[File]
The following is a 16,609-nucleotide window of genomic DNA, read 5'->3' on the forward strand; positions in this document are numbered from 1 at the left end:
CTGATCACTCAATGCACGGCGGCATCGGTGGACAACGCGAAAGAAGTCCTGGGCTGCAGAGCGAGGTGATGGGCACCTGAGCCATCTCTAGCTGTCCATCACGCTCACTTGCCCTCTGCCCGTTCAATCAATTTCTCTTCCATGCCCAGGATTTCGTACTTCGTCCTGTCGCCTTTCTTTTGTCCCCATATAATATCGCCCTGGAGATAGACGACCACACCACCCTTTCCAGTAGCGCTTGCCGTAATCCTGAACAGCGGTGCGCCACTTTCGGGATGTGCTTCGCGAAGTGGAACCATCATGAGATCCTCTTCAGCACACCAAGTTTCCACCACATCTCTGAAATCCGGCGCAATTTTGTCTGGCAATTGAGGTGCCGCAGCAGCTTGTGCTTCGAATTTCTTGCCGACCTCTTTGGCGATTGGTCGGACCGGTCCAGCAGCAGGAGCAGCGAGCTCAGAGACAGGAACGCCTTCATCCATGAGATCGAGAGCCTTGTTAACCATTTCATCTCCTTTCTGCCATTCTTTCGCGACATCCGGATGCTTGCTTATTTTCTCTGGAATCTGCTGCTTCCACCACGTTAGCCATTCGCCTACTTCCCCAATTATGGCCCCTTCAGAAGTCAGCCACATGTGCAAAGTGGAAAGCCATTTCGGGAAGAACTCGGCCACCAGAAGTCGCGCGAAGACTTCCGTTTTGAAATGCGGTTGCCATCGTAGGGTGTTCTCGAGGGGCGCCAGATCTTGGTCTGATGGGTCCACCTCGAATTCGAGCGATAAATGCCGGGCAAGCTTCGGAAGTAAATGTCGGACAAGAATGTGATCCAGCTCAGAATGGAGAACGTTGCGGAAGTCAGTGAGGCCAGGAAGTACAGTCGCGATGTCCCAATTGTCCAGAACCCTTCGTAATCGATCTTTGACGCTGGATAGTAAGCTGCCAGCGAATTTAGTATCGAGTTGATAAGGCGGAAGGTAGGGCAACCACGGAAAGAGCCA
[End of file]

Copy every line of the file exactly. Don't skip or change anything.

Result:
The following is a 16,609-nucleotide window of genomic DNA, read 5'->3' on the forward strand; positions in this document are numbered from 1 at the left end:
CTGATCACTCAATGCACGGCGGCATCGGTGGACAACGCGAAAGAAGTCCTGGGCTGCAGAGCGAGGTGATGGGCACCTGAGCCATCTCTAGCTGTCCATCACGCTCACTTGCCCTCTGCCCGTTCAATCAATTTCTCTTCCATGCCCAGGATTTCGTACTTCGTCCTGTCGCCTTTCTTTTGTCCCCATATAATATCGCCCTGGAGATAGACGACCACACCACCCTTTCCAGTAGCGCTTGCCGTAATCCTGAACAGCGGTGCGCCACTTTCGGGATGTGCTTCGCGAAGTGGAACCATCATGAGATCCTCTTCAGCACACCAAGTTTCCACCACATCTCTGAAATCCGGCGCAATTTTGTCTGGCAATTGAGGTGCCGCAGCAGCTTGTGCTTCGAATTTCTTGCCGACCTCTTTGGCGATTGGTCGGACCGGTCCAGCAGCAGGAGCAGCGAGCTCAGAGACAGGAACGCCTTCATCCATGAGATCGAGAGCCTTGTTAACCATTTCATCTCCTTTCTGCCATTCTTTCGCGACATCCGGATGCTTGCTTATTTTCTCTGGAATCTGCTGCTTCCACCACGTTAGCCATTCGCCTACTTCCCCAATTATGGCCCCTTCAGAAGTCAGCCACATGTGCAAAGTGGAAAGCCATTTCGGGAAGAACTCGGCCACCAGAAGTCGCGCGAAGACTTCCGTTTTGAAATGCGGTTGCCATCGTAGGGTGTTCTCGAGGGGCGCCAGATCTTGGTCTGATGGGTCCACCTCGAATTCGAGCGATAAATGCCGGGCAAGCTTCGGAAGTAAATGTCGGACAAGAATGTGATCCAGCTCAGAATGGAGAACGTTGCGGAAGTCAGTGAGGCCAGGAAGTACAGTCGCGATGTCCCAATTGTCCAGAACCCTTCGTAATCGATCTTTGACGCTGGATAGTAAGCTGCCAGCGAATTTAGTATCGAGTTGATAAGGCGGAAGGTAGGGCAACCACGGAAAGAGCCA